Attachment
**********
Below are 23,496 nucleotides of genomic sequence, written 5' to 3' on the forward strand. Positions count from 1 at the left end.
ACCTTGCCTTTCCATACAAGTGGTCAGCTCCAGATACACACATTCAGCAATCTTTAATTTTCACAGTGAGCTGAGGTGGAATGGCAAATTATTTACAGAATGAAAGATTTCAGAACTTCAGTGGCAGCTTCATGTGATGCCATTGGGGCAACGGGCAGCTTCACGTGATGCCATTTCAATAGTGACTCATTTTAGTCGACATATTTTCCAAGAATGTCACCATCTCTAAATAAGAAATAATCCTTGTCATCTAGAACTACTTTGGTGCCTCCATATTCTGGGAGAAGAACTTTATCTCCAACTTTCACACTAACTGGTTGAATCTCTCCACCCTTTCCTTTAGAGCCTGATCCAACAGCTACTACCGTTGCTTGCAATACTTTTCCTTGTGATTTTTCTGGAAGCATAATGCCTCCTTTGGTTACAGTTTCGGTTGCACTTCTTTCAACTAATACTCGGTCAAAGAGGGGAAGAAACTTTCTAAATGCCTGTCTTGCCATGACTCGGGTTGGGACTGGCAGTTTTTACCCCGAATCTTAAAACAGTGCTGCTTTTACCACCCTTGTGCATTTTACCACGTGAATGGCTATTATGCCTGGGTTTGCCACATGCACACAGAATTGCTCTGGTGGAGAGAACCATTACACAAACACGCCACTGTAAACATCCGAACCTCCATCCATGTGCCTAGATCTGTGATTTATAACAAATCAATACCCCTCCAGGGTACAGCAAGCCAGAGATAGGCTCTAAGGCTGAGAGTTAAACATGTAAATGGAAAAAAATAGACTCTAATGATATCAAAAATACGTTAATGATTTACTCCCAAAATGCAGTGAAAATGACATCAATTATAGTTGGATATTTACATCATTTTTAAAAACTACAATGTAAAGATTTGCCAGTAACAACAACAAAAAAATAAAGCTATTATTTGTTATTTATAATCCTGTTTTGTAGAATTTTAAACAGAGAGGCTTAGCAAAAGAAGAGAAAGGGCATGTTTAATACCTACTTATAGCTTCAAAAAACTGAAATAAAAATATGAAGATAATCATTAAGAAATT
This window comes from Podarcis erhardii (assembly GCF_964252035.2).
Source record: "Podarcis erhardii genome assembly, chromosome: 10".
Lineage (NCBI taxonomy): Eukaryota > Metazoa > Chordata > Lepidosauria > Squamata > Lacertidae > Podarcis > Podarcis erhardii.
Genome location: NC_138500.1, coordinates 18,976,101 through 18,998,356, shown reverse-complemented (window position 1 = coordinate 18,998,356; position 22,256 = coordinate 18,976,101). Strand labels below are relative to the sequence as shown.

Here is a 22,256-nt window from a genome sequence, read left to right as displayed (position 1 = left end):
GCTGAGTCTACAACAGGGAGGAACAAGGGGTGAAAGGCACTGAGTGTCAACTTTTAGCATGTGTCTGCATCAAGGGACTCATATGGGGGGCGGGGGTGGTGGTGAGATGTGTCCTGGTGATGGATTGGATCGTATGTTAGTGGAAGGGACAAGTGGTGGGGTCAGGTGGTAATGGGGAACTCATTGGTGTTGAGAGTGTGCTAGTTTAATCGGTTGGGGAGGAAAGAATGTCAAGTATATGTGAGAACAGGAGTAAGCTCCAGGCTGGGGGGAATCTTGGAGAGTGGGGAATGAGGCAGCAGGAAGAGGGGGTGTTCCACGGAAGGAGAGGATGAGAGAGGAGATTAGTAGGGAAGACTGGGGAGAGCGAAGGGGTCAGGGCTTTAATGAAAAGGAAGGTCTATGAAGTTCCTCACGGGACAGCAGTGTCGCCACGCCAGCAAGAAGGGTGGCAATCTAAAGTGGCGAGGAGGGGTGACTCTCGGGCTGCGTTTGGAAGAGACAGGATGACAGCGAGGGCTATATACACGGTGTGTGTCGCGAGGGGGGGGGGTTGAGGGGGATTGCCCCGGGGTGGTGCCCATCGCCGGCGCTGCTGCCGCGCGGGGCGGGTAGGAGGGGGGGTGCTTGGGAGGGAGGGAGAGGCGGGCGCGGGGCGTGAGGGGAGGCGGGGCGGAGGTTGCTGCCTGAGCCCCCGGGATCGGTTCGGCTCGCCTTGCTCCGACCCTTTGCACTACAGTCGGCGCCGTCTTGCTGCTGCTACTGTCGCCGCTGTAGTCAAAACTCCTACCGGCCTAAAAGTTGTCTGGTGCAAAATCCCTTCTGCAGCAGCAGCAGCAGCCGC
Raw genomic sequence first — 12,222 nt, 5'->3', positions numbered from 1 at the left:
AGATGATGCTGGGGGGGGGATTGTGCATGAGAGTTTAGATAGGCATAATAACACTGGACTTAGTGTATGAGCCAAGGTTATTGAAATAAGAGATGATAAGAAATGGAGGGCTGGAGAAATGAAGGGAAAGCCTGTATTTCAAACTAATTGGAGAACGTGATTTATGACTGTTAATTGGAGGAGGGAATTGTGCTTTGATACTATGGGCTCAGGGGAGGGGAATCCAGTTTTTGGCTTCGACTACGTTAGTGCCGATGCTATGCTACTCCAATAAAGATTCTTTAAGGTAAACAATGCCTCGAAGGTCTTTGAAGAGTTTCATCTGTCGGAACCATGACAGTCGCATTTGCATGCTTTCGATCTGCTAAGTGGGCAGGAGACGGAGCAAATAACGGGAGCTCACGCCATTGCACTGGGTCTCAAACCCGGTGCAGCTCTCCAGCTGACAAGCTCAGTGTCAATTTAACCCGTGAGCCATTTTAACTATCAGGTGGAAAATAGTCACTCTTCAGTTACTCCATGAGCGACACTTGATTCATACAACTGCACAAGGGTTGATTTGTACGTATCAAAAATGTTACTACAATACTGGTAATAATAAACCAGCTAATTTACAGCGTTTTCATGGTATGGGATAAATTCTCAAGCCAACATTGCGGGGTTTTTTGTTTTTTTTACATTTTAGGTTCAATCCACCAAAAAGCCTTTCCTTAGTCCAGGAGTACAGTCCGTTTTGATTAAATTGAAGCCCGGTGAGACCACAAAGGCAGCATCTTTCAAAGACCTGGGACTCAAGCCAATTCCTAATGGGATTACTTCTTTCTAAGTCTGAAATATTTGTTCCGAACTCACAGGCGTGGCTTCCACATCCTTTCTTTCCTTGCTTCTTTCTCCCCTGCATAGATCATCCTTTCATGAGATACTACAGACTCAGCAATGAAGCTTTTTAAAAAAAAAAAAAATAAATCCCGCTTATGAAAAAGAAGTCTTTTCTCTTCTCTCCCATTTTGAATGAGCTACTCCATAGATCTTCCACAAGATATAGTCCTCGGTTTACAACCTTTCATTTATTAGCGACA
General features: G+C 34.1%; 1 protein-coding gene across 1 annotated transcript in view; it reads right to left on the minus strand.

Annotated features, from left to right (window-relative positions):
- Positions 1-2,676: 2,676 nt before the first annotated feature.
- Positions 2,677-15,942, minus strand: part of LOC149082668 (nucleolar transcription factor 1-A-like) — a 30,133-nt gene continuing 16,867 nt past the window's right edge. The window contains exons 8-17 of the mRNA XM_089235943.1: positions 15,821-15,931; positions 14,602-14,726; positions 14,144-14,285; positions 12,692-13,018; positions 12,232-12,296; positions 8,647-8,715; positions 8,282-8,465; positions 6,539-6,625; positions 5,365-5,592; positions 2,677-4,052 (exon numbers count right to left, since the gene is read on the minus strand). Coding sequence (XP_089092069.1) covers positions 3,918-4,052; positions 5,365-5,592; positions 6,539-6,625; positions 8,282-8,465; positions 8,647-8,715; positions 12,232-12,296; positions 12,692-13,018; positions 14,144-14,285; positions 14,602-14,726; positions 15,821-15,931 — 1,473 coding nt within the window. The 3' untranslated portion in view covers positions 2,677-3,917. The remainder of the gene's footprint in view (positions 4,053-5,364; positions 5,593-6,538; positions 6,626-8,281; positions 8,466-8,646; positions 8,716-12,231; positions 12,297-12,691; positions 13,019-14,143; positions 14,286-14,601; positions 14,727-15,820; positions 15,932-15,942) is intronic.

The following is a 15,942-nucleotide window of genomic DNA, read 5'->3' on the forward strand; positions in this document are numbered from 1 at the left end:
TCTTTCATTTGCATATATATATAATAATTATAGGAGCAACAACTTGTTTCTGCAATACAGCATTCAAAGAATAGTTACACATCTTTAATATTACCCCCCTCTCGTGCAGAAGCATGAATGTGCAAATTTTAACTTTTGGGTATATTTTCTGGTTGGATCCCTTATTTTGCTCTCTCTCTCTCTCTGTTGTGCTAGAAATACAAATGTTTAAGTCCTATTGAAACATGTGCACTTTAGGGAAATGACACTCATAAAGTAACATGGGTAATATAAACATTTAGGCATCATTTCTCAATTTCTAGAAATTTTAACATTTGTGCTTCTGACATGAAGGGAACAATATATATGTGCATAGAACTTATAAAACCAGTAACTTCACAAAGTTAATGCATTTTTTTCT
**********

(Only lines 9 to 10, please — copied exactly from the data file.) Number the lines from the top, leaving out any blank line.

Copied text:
Raw genomic sequence first — 12,222 nt, 5'->3', positions numbered from 1 at the left:
AGATGATGCTGGGGGGGGGATTGTGCATGAGAGTTTAGATAGGCATAATAACACTGGACTTAGTGTATGAGCCAAGGTTATTGAAATAAGAGATGATAAGAAATGGAGGGCTGGAGAAATGAAGGGAAAGCCTGTATTTCAAACTAATTGGAGAACGTGATTTATGACTGTTAATTGGAGGAGGGAATTGTGCTTTGATACTATGGGCTCAGGGGAGGGGAATCCAGTTTTTGGCTTCGACTACGTTAGTGCCGATGCTATGCTACTCCAATAAAGATTCTTTAAGGTAAACAATGCCTCGAAGGTCTTTGAAGAGTTTCATCTGTCGGAACCATGACAGTCGCATTTGCATGCTTTCGATCTGCTAAGTGGGCAGGAGACGGAGCAAATAACGGGAGCTCACGCCATTGCACTGGGTCTCAAACCCGGTGCAGCTCTCCAGCTGACAAGCTCAGTGTCAATTTAACCCGTGAGCCATTTTAACTATCAGGTGGAAAATAGTCACTCTTCAGTTACTCCATGAGCGACACTTGATTCATACAACTGCACAAGGGTTGATTTGTACGTATCAAAAATGTTACTACAATACTGGTAATAATAAACCAGCTAATTTACAGCGTTTTCATGGTATGGGATAAATTCTCAAGCCAACATTGCGGGGTTTTTTGTTTTTTTTACATTTTAGGTTCAATCCACCAAAAAGCCTTTCCTTAGTCCAGGAGTACAGTCCGTTTTGATTAAATTGAAGCCCGGTGAGACCACAAAGGCAGCATCTTTCAAAGACCTGGGACTCAAGCCAATTCCTAATGGGATTACTTCTTTCTAAGTCTGAAATATTTGTTCCGAACTCACAGGCGTGGCTTCCACATCCTTTCTTTCCTTGCTTCTTTCTCCCCTGCATAGATCATCCTTTCATGAGATACTACAGACTCAGCAATGAAGCTTTTTAAAAAAAAAAAAAATAAATCCCGCTTATGAAAAAGAAGTCTTTTCTCTTCTCTCCCATTTTGAATGAGCTACTCCATAGATCTTCCACAAGATATAGTCCTCGGTTTACAACCTTTCATTTATTAGCGACA